Last week, on May 15th, Blizzard Entertainment released their long awaited role-playing computer game Diablo 3.
Having thoroughly enjoyed the first two games of the Diablo franchise while growing up, I could not help but reminisce about my earlier video game playing days, the days before I discovered my enjoyment in music composition and women. While looking at my past, I could see that my OCPD even affected the way that I played video games as a child.
In Diablo, you control a warrior in battling against evil to save the world. Along your heroic journey, you come across different weapons, pieces of armour, magical scrolls and potions, and money. Unfortunately, much like in real life, you cannot carry absolutely everything with you.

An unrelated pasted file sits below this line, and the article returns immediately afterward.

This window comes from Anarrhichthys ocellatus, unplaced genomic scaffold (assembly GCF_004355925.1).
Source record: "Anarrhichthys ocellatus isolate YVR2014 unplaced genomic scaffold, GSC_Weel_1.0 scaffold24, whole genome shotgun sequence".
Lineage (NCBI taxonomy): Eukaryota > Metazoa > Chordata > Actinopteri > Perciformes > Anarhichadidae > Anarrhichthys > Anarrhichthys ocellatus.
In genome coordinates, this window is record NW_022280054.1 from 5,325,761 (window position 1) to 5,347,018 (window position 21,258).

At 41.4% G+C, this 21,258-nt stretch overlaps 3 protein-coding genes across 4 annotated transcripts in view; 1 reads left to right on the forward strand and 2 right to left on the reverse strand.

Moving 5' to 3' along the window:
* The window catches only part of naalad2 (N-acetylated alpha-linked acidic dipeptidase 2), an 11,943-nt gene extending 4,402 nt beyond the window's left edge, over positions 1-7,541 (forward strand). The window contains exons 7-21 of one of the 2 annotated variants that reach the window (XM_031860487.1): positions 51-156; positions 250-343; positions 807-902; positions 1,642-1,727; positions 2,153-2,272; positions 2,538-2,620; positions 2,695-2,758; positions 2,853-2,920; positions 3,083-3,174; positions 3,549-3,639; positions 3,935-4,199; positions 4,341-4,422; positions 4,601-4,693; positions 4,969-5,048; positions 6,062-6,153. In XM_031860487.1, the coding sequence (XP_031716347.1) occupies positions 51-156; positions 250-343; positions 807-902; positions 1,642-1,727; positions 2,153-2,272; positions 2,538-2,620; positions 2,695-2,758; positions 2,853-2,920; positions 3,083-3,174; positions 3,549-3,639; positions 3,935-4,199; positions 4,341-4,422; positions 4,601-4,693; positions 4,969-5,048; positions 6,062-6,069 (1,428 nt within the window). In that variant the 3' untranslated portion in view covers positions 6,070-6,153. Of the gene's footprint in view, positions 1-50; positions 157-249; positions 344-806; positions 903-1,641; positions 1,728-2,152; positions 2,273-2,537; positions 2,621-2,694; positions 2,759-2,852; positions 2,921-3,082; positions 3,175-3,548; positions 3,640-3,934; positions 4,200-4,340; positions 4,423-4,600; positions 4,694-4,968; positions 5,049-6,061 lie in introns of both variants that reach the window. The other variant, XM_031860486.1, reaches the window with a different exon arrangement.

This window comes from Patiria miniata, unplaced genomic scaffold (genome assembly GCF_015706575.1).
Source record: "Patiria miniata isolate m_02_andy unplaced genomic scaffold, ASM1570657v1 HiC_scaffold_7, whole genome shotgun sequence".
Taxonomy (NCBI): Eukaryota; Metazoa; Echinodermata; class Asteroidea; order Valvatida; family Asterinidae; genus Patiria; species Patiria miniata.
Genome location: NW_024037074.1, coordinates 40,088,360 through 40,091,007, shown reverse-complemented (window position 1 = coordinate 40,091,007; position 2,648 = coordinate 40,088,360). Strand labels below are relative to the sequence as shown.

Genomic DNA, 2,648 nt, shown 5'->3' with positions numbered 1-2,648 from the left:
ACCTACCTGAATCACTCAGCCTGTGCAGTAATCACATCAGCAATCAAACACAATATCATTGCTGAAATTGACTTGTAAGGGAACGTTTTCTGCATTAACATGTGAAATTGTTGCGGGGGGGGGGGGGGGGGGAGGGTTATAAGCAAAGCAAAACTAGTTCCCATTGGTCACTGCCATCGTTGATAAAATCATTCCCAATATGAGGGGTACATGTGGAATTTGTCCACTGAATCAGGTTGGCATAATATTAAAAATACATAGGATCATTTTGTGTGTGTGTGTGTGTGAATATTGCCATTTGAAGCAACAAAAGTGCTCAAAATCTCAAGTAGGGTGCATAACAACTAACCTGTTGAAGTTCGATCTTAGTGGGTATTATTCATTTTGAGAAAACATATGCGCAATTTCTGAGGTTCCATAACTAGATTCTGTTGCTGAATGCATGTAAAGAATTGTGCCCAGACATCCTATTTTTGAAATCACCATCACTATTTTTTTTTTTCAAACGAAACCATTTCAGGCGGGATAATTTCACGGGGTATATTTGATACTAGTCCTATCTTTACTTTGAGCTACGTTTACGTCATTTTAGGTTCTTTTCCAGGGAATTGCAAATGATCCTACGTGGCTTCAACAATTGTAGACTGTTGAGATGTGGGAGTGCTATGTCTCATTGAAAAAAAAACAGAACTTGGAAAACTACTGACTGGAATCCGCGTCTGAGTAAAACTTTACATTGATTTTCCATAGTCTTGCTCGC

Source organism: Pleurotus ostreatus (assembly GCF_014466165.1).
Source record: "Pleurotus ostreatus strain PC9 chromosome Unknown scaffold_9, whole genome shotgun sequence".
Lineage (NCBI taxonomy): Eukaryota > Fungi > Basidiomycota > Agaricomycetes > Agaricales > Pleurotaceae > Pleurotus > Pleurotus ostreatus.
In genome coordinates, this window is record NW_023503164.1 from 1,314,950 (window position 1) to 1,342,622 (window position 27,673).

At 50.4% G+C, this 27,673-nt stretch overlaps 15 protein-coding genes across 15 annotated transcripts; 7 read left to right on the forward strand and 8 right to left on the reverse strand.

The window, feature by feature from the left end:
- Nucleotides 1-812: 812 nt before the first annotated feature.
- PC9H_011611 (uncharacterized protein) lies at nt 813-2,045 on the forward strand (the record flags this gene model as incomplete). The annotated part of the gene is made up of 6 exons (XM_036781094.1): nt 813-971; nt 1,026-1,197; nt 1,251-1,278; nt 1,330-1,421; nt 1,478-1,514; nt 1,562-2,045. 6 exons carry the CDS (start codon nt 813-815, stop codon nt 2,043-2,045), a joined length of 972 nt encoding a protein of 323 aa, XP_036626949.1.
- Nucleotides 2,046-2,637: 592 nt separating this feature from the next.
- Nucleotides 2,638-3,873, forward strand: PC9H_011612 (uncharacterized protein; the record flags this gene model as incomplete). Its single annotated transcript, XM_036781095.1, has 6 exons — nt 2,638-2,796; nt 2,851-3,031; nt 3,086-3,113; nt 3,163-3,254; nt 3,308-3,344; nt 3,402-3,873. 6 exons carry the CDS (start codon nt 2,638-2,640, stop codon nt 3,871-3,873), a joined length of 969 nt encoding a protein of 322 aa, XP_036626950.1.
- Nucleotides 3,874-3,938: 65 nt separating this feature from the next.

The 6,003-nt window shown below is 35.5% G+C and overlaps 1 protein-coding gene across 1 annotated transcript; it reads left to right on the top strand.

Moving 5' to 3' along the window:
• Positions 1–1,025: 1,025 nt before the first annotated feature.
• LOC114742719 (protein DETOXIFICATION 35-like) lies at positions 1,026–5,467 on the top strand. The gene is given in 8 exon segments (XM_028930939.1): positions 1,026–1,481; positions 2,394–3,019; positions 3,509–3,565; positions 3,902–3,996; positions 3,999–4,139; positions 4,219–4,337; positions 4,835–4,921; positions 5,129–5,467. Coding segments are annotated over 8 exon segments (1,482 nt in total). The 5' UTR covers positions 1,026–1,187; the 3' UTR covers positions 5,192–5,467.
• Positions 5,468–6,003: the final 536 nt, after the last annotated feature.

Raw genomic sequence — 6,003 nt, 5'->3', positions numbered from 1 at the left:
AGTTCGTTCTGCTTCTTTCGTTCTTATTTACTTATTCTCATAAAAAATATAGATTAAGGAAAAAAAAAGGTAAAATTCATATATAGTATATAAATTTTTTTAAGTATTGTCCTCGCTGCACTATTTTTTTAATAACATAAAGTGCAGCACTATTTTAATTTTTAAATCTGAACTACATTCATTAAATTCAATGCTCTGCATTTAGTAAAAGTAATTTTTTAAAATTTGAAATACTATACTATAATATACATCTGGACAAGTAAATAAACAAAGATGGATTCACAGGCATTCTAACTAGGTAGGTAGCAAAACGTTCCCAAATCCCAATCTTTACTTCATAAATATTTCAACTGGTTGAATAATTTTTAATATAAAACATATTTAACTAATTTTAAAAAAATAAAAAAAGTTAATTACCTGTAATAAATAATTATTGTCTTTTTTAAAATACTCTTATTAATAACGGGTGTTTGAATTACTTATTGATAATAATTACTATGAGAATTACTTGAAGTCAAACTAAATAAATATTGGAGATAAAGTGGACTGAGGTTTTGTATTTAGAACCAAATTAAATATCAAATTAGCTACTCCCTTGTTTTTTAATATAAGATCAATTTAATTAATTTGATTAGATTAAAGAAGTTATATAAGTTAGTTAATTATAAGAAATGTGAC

As shown in the screenshot above, each player is limited to a 10×6 space of inventory. This player has nearly maxed out his inventory with only three empty spaces remaining. Once all the spaces are occupied, the player must then drop items from his inventory to make room for new items. This can be distressing for gamers with OCPD because, according to my earlier post about hoarding,
“their all-or-nothing thinking hyperbolizes the consequences of the wrongful disposal of things that have value.”
Whether they are playing a new game like Diablo 3 or an old classic game like Monopoly, gamers with OCPD tend to hold onto items of little value because there still is a small chance of winning unexpectedly with them.
For more information on hoarding and its strengths, read my post titled “Hoarding.”